Consecutive patients were prospectively recruited from the outpatient clinic of the Northwestern University HFpEF program between March 2008 and January 2011 as part of a systematic observational study of HFpEF ( ID NCT01030991 ). Patients were initially identified through an automated daily query of the inpatient electronic medical record at Northwestern Memorial Hospital using the following search criteria: (1) diagnosis of HF or the term heart failure in the hospital notes, (2) B-type natriuretic peptide (BNP) > 100 pg/mL, or (3) the administration of two or more doses of intravenous diuretics. The list of patients generated was screened daily, and only those patients who had LV ejection fractions (LVEFs) > 50% and who met Framingham criteria for HF were offered postdischarge follow-up in a specialized HFpEF outpatient program. Once a patient was evaluated as an outpatient in the HFpEF clinic, the diagnosis of HF was confirmed by a cardiologist who specializes in HF. The diagnosis of HFpEF was based on previously published criteria that require both an LVEF > 50% and an LV end-diastolic volume index < 97 mL/m 2 . In line with a large population-based study of HFpEF, patients with hemodynamically significant valvular disease (defined as greater than moderate in severity), prior cardiac transplantation, history of overt LV systolic dysfunction (LVEF < 40%), or diagnoses of constrictive pericarditis were not recruited into the study. Patients were excluded in the present study if they had ventricular paced rhythms.

In the Northwestern HFpEF program, all study procedures (including laboratory testing, electrocardiography, and echocardiography) are performed in the outpatient setting. All study participants gave written, informed consent, and the institutional review board at Northwestern University approved the study.

Clinical Characteristics

We collected and analyzed demographics and clinical data (including comorbidities and medications) in all study subjects. We also documented New York Heart Association functional class and several laboratory parameters, including BNP. Estimated glomerular filtration rate was calculated using the Modification of Diet in Renal Disease equation.


All subjects underwent 12-lead electrocardiography (Marquette MAC 5000 Resting ECG System; GE Healthcare, Milwaukee, WI). Electrocardiograms were analyzed by a single trained reader blinded to all other data, including echocardiographic data and outcomes. We measured the PR interval, QRS duration, QT interval, QRS axis, and T-wave axis according to published guidelines. The corrected QT (QTc) interval was calculated using Bazett’s formula (QTc). We verified computer-generated axes from the electrocardiographic report by manual overread. T-wave inversion was defined by a negative T wave ≥ 1 mm in amplitude in two or more contiguous leads. The frontal QRS-T angle was calculated as the smallest angle between the frontal plane QRS and T-wave axes (QRS-T angle = |QRS axis − T-wave axis|; if |QRS-T angle| > 180°, the complementary angle [i.e., 180° − QRS-T angle] was used).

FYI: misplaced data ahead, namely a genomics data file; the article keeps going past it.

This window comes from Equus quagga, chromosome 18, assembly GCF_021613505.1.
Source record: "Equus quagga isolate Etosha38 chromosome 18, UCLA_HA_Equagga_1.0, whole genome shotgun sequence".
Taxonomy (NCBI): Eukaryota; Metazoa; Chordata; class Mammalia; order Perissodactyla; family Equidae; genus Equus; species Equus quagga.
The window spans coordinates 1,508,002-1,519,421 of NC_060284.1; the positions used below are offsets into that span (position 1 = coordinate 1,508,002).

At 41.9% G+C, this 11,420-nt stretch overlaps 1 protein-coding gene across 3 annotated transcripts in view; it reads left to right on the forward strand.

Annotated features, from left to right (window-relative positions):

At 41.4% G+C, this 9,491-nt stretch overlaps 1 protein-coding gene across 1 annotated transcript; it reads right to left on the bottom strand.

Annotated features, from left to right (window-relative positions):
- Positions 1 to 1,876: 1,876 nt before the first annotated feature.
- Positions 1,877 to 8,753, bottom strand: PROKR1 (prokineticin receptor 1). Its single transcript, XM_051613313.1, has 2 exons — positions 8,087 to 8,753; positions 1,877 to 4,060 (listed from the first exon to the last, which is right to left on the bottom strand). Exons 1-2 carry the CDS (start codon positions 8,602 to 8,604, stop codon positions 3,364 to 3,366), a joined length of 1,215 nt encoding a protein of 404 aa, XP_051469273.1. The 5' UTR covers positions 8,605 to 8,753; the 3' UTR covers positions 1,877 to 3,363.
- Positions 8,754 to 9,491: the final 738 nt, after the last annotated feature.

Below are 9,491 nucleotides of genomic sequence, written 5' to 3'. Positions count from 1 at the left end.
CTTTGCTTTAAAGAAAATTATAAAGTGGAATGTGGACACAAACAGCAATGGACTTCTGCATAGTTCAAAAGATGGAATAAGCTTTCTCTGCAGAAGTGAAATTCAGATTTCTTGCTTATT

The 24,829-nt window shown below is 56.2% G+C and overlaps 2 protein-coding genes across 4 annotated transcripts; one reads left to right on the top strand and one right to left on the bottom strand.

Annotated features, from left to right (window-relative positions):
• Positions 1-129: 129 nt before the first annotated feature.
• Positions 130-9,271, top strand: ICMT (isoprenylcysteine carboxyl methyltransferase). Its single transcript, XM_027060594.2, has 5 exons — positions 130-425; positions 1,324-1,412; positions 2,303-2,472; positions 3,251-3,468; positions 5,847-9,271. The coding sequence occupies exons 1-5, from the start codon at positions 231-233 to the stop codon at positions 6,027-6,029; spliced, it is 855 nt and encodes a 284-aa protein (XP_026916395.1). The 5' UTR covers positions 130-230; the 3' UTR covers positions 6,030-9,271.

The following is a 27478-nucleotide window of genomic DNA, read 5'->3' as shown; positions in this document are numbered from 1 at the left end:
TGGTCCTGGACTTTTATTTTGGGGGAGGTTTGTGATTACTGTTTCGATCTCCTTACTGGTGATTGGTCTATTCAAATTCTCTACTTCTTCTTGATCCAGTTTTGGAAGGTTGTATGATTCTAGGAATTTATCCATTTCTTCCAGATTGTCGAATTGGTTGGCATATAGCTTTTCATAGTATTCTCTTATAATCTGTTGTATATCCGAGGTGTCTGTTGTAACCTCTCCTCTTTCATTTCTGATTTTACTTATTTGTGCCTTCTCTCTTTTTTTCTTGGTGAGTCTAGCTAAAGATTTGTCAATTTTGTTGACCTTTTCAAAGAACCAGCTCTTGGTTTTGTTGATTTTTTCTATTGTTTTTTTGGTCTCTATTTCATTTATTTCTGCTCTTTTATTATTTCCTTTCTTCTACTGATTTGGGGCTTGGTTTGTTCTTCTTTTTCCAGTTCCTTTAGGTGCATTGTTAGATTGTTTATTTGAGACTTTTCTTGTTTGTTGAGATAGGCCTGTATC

All study participants underwent comprehensive two-dimensional echocardiography with Doppler and Doppler tissue imaging. All standard echocardiographic views were obtained using commercially available ultrasound systems with harmonic imaging (iE33 or 7500, Philips Medical Systems, Andover, MA; or Vivid 7, GE Healthcare). Cardiac structure and function (including LV systolic and diastolic function and RV size and function) were quantified as recommended by the American Society of Echocardiography.

LV end-diastolic and end-systolic volumes, and left atrial volume, were measured in the apical four-chamber and two-chamber views using the biplane method of disks. LV ejection fraction was calculated as (LV end-diastolic volume − LV end-systolic volume)/LV end-diastolic volume. LV mass index was calculated using the linear method, as outlined in American Society of Echocardiography guidelines.

LV diastolic function was graded according to published criteria using mitral inflow characteristics and tissue Doppler e′ velocities. Tissue Doppler e′ and s′ velocities were measured at the septal and lateral aspects of the mitral annulus and were averaged. Sample volume size and placement were optimized for all pulse-wave Doppler and tissue Doppler measurements. All Doppler and tissue Doppler measurements were averaged over three beats (five beats for patients in atrial fibrillation).

Right heart parameters were measured on echocardiography according to published guidelines. Specifically, we measured RV basal diameter, RV length, RV end-diastolic area, RV end-systolic area, RV wall thickness, and right atrial area. Tricuspid annular plane systolic excursion (TAPSE) was also calculated. Last, pulmonary artery systolic pressure was measured using the peak tricuspid regurgitation velocity (to estimate peak tricuspid regurgitation gradient) and adding that to the estimated right atrial pressure, which was based on size and collapsibility of the inferior vena cava.

All cardiac structural measurements, including right heart parameters, were indexed to body surface area. All echocardiographic measurements were made blinded to all other data by an experienced research sonographer using ProSolv 4.0 echocardiographic analysis software (ProSolv CardioVascular, Indianapolis, IN) and verified by an experienced investigator with expertise in echocardiography.

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May 31, 2018 | Posted by in CARDIOLOGY | Comments Off on Association of the Frontal QRS-T Angle with Adverse Cardiac Remodeling, Impaired Left and Right Ventricular Function, and Worse Outcomes in Heart Failure with Preserved Ejection Fraction